Building A Case

In the early 1980s, while I was a manager of a Christian camp in Illinois, I heard of a new program called a “low-ropes” course. I didn’t have any experience in “challenge-type” activities, but the concept sounded interesting.

Creating a group initiative program requires trust.

I searched for information, but all I could find was a book called Cowstails and Cobras: A Guide to Ropes Courses, Initiative Games, and Other Adventure Activities by Karl Rohnke (1977). It turned out to be a great resource.

With that book in hand, I set out with a group of volunteers to construct our first low-ropes challenge course. To say we had no idea what we were doing is an understatement.

One of the first elements we constructed was a zipline. Looking back, I know it wasn’t the smartest thing to do, but we forged ahead.

We had the perfect spot at the back of our property. There was a large hill that fed down into a creek bottom filled with sand. Along the creek were several large trees. We selected two trees and ran a cable between them, trying to guess the angles, speed, coefficient drag and every other detail needed to make a successful zipline.

We rigged up the pulley with two rope handholds and tried to decide who would be the first to try it. Stan, a young local farmer, finally volunteered.

The entire system worked perfectly until Stan made contact with the large sycamore at the end of the ride. Fortunately, he didn’t suffer any permanent physical damage, but I heard that he had dreams for weeks afterwards about a large sycamore attacking him.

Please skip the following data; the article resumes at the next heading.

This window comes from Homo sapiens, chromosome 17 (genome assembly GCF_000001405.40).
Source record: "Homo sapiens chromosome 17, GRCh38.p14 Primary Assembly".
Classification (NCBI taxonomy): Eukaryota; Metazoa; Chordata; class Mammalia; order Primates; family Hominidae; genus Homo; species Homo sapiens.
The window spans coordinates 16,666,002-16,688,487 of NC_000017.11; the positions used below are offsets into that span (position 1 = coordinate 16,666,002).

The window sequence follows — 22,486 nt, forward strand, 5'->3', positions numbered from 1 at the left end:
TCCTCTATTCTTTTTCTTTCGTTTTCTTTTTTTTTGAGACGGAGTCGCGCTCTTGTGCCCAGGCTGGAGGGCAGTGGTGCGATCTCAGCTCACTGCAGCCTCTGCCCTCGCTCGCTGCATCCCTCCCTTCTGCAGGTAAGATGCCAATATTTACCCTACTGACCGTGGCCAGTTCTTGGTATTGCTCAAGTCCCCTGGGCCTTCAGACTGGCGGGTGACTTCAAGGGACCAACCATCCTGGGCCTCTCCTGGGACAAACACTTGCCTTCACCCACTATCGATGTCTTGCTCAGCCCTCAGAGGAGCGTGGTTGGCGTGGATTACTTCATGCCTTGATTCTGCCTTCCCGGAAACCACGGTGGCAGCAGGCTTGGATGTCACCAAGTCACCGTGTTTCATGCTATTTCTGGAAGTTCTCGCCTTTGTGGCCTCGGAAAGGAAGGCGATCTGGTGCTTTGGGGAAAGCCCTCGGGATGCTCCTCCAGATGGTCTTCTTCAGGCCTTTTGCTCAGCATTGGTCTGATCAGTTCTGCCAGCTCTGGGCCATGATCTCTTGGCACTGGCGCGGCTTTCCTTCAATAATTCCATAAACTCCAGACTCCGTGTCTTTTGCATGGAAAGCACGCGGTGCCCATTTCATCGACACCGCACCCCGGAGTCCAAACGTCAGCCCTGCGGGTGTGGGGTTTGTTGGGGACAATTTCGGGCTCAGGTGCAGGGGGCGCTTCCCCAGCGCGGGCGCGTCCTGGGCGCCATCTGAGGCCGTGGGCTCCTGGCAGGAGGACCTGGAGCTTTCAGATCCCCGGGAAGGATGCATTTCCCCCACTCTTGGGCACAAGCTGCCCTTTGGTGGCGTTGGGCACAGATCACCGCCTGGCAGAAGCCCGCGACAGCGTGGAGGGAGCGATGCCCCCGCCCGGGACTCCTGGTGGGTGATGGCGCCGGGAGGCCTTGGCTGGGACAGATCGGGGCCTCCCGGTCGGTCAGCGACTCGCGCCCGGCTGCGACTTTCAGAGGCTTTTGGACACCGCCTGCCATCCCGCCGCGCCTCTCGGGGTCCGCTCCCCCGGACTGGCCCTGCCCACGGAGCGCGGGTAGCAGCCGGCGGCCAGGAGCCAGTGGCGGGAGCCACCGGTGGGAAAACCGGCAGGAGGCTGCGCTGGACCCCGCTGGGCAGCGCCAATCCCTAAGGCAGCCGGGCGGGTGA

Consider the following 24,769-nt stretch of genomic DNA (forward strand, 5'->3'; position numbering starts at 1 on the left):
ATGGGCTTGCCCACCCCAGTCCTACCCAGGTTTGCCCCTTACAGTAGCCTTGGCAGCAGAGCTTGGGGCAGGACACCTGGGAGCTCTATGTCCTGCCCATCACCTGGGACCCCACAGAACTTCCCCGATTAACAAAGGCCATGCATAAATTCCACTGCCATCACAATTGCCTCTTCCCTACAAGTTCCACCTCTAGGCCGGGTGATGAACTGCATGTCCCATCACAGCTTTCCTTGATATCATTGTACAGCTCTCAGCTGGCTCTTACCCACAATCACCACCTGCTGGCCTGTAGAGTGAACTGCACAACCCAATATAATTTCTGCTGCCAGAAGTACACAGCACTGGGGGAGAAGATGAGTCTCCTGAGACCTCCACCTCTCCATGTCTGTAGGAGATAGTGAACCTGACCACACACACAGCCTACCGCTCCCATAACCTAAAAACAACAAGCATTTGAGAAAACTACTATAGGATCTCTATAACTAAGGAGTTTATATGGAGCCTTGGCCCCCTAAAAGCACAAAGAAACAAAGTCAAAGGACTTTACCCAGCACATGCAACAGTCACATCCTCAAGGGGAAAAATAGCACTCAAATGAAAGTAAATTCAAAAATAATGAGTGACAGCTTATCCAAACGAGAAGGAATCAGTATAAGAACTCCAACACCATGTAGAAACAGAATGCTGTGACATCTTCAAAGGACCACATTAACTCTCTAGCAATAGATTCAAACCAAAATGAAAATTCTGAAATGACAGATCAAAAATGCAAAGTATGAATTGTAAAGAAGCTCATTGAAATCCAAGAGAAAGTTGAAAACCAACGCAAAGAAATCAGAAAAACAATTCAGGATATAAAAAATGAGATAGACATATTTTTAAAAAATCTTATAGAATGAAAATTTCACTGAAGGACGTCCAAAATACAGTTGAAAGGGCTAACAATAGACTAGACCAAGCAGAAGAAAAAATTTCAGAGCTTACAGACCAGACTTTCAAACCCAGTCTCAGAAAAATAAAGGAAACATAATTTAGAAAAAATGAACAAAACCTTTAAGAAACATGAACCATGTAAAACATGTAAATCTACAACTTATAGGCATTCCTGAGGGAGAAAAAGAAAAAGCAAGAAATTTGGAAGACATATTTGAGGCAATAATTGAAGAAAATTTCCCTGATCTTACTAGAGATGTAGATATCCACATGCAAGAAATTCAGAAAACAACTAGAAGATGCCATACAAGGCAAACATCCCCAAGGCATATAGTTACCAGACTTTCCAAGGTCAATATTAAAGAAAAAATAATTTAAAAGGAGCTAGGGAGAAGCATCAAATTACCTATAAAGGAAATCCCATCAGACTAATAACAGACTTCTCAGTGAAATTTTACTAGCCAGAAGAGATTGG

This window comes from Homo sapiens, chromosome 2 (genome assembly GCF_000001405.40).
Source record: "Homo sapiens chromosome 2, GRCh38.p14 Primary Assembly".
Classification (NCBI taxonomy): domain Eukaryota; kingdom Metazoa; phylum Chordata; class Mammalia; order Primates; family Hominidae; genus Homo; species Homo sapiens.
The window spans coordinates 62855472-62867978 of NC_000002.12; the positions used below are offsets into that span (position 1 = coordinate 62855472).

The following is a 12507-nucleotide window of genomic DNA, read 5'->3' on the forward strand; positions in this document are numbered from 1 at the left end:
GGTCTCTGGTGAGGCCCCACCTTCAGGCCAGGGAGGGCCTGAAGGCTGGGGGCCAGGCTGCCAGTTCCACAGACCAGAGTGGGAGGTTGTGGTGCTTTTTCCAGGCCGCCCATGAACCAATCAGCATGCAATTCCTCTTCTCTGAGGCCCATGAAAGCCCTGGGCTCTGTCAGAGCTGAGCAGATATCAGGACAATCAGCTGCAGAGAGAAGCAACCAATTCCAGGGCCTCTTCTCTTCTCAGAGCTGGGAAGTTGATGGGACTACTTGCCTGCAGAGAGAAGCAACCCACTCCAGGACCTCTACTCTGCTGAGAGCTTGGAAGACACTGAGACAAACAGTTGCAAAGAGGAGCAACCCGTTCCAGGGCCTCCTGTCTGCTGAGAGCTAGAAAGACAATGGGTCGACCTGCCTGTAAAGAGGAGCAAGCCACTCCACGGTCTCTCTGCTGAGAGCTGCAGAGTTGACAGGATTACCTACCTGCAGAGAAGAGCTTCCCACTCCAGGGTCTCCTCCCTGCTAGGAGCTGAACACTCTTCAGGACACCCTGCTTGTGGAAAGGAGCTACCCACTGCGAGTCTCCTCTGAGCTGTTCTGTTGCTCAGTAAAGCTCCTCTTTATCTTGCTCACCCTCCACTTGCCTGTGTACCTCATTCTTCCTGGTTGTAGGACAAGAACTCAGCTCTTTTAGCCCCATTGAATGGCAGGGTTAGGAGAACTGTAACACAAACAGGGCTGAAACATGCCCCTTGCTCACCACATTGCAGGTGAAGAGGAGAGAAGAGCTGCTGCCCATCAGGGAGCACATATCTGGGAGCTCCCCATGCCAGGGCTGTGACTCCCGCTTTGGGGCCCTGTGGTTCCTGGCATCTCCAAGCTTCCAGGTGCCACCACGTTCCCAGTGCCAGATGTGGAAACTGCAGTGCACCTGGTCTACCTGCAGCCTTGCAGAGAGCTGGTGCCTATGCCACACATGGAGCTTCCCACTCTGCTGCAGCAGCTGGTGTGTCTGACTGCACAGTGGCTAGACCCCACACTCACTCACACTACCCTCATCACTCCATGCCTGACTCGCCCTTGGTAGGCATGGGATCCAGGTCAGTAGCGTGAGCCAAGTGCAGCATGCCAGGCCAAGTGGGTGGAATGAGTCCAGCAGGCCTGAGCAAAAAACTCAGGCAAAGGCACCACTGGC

It took several tries and a few weeks, but we completed the zipline, as well as eight other team-building elements. The course became an integral part of our programming.

As usual, there were a few detractors– more or less due to ignorance — but most came around after seeing the benefits.

That is, everyone but Bill, who was not convinced until a father-son retreat, at which his two boys wanted to go on the course, and they talked him into going, too. One of his sons was on a rope scramble about 6 feet off the ground, and Bill was spotting him. Suddenly, the boy lost his grip, Bill caught him, and they both rolled to the ground.

Bill was terrified, but his son was smiling. When asked why he wasn’t scared, the boy replied, “Dad, I knew you would catch me!”

Bill was finally sold on challenge courses.

Teamwork can be a challenge.

Today, there are many books and resource guides on challenge courses available, and several professional companies have begun to construct, train, and inspect the courses. In addition, the Association of Challenge Course Technology (ACCT) has entered the arena. ACCT promotes the concept of challenge courses, and develops industry standards for them.

A Defining Experience

This two-part series examines two of the three types of challenge concepts:

• Group Initiatives

• Low-ropes challenge courses

The third concept — high elements — will not be discussed. This includes climbing towers, ziplines and actual elevated courses.

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Related posts:

  1. Building A Case
  2. The Nuts And Bolts Of A Challenge Course
  3. The Next Step
  4. Adventure Challenges
  5. Building For The Future
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